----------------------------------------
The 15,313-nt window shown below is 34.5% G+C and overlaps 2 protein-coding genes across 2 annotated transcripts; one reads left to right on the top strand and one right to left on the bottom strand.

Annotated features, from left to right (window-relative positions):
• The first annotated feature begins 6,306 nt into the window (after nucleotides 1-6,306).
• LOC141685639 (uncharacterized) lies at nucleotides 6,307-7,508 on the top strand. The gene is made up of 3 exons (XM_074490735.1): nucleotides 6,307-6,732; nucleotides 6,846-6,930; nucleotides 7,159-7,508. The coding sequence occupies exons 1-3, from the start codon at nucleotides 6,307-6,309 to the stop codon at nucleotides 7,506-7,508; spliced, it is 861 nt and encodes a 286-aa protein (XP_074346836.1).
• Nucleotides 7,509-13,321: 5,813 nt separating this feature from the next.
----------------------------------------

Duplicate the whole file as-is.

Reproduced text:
The 15,313-nt window shown below is 34.5% G+C and overlaps 2 protein-coding genes across 2 annotated transcripts; one reads left to right on the top strand and one right to left on the bottom strand.

Annotated features, from left to right (window-relative positions):
• The first annotated feature begins 6,306 nt into the window (after nucleotides 1-6,306).
• LOC141685639 (uncharacterized) lies at nucleotides 6,307-7,508 on the top strand. The gene is made up of 3 exons (XM_074490735.1): nucleotides 6,307-6,732; nucleotides 6,846-6,930; nucleotides 7,159-7,508. The coding sequence occupies exons 1-3, from the start codon at nucleotides 6,307-6,309 to the stop codon at nucleotides 7,506-7,508; spliced, it is 861 nt and encodes a 286-aa protein (XP_074346836.1).
• Nucleotides 7,509-13,321: 5,813 nt separating this feature from the next.